It has been a tumultuous time on college campuses nationwide when it comes to issues of race and diversity. Students in my "Race in America" class have been blogging all semester about their experiences and perspectives. As part of the "Blog Blog Project," I'm posting blogs voted as best among the student peers in the class. What follows is a reflection from UD Communication and Political Science double major, Tia Hill.
Once upon a time, there was the Civil Rights Movement. Rosa Parks sat down on a bus and refused to give up, Martin Luther King stood up and said that he had a dream, and black people all over the country marched so they could drink at the same water fountains as white people and we could all be friends. Then we won and all lived happily ever after. The end.
As far as I was concerned, as a child in the small, diverse suburb of Columbia, Maryland, this was black history. My parents went to great lengths to take me to black history museums, to show me movies like "Roots," to make me understand the horrors and triumphs of black history in the United States, and I was pretty sure I got the point by the end of it. If the point was: "Things aren't perfect, but overall they're getting better," then I was pretty sure that I got it.
In elementary school, I had been surrounded by all black people. But when I was put in a private middle school with all white kids, who were spewing out the same ignorance their parents had put into their heads, I still thought I got the point of it. If the point was: "Things aren't perfect, a lot of white people are racist, but that's okay, most people aren't like this," then I was pretty sure that I got it.
At my local public high school of Wilde Lake High, I was surrounded by a student body whose motto (which quickly became my own) was "Where Diversity Excels." There I was plunged into a world of young, interracial couples and social naïveté that crossed the traditional societal boundaries surrounding race. I had nearly forgotten my middle school experience and I was almost confident that I got the point. If the point was: "See, things are totally fine, we live in a progressive age, and in the end everyone can always be friends," then I was pretty sure that I got it.
But despite all of this, I don't think I got it.
The day Trayvon Martin was killed was the first moment that I became "woke," as they say. Until this point, though I was not oblivious to racism, I lived in what was referred to by locals of our comfortable suburb, "The Columbia Bubble." I lived in a town so diverse it seemed to be a fantasy, with a low crime rate, in a nice area, and was rarely exposed to anything ever going wrong.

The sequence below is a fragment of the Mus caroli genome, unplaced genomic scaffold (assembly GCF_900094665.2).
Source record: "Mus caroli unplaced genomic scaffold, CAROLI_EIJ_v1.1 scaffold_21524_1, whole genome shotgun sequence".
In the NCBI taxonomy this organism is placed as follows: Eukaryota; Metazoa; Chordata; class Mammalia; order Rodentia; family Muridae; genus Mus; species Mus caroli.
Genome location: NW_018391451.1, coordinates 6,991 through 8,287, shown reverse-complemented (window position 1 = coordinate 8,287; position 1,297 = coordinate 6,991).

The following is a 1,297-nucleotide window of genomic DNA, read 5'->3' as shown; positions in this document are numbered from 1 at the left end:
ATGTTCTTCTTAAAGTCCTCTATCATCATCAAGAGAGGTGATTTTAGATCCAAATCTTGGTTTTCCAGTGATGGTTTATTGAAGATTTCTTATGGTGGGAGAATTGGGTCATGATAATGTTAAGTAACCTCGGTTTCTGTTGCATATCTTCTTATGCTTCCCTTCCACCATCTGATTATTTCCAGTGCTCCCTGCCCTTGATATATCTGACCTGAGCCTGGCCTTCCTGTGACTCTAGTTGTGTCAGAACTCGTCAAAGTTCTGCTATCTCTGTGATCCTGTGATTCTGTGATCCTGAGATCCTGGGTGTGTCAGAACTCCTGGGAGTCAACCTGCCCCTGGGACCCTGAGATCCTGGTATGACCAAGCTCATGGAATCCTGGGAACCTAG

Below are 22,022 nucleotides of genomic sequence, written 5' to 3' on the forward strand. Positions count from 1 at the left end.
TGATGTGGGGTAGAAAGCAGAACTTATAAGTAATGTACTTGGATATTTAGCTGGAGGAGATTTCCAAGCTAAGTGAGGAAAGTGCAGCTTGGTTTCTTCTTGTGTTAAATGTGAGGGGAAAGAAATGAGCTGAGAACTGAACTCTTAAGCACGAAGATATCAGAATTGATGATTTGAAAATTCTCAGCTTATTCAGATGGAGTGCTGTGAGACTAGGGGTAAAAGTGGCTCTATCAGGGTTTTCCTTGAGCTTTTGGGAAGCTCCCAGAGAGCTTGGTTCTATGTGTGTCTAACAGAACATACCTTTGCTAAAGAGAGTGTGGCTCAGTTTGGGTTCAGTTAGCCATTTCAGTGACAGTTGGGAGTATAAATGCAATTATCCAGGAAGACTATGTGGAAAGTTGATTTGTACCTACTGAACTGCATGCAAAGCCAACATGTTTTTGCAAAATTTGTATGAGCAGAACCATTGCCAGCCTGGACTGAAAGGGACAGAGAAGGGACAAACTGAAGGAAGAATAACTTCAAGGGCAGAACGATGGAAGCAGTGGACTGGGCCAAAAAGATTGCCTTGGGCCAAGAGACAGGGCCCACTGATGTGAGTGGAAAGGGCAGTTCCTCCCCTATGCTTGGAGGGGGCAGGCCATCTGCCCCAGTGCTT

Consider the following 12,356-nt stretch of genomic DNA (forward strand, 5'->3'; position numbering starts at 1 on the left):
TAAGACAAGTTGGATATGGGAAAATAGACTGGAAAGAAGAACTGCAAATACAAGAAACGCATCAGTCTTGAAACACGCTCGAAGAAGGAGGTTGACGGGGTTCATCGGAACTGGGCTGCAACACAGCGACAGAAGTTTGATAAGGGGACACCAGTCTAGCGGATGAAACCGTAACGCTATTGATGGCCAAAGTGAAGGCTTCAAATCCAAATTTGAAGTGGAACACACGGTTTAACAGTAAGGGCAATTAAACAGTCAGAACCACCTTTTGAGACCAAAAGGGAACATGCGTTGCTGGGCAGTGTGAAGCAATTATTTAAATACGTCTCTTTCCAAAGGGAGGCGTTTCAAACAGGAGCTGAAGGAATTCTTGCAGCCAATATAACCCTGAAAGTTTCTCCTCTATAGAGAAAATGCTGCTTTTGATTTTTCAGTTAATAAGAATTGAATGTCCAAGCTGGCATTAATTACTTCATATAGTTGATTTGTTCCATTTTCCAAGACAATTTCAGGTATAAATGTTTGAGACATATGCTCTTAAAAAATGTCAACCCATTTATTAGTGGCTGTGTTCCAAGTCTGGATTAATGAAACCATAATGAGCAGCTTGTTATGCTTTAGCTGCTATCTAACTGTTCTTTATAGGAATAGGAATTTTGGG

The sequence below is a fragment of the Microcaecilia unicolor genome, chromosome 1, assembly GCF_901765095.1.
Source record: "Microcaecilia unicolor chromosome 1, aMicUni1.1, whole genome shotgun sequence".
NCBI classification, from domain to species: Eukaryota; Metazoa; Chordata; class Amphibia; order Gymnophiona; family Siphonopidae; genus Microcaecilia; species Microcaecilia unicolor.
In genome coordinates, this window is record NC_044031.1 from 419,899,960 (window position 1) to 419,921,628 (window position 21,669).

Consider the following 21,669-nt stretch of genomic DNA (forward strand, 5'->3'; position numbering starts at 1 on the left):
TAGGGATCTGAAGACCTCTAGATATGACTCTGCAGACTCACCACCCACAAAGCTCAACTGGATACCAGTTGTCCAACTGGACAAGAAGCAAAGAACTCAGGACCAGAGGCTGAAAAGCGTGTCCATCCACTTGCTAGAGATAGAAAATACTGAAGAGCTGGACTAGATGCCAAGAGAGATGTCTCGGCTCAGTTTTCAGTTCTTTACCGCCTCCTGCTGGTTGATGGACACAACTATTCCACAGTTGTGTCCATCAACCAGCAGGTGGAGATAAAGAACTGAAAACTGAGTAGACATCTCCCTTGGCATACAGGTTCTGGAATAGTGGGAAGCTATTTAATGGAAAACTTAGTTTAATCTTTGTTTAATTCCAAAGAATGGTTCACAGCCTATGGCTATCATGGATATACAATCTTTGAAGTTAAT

But Trayvon Martin bothered me. It nagged at me inside, because I knew this was troublesome and wrong, but I didn't quite understand why. I spoke with my parents about it, I went to rallies at local churches and community centers, and then I lived my life. Upon entering college I lived my life for the next year or so like I normally did. Sure, I suffered microaggressions, all sorts of subtle forms of racism from ignorant classmates that plague so many students of color, but this was something that I expected, and had braced myself for. My point, however, is that I do not think that I truly understood myself as a young black person until the events and Ferguson and Michael Brown occurred. I found myself following these events every day, with baited breath, reading every police report, every legal document, and every account I could get my hands on. All of a sudden, I cared.
And I think I cared because in the moment that Ferguson happened, it felt like the Civil Rights Movement again. It felt like all of the stories I had heard my grandparents tell about how they suddenly realized something needed to be done. And they are right, something does need to be done.
Recently, many journalists have been discussing the idea of a re-emerging Civil Rights Movement of today. At the beginning of the Black Lives Matter movement, many often compared the tactics, photos, and issues of today to those of the 1960s Civil Rights Movement and discussed how things are similar or different.
But I don't think that is what we should be doing. We cannot compare two periods of time as if the 1960s was one self-contained movement and today is one self-contained movement. We must approach these issues holistically. The Civil Rights Movements of the 1960s was the beginning of the Black Lives Matter movement of today's time. They are not the parent or child of one another, they are one fluid concept, one fluid discussion and attempt at freedom and liberation of black people and black bodies.
That is why people mustn't be surprised that they have to stand up and fight, or be surprised that these issues are still going on, because they did not just stop and randomly start up again, they have always been issues, and what we do today is mirroring and continuing the issues and the efforts of the past.
When I was younger I was so sure that I "got the point" of the stories of the Civil Rights Movement, but I don't think I ever truly got the point until today. And the point is that the fight has been going on for much longer than I have ever thought it has, but now is just my time to get involved.
-- Tia Hill, Junior at the University of Delaware
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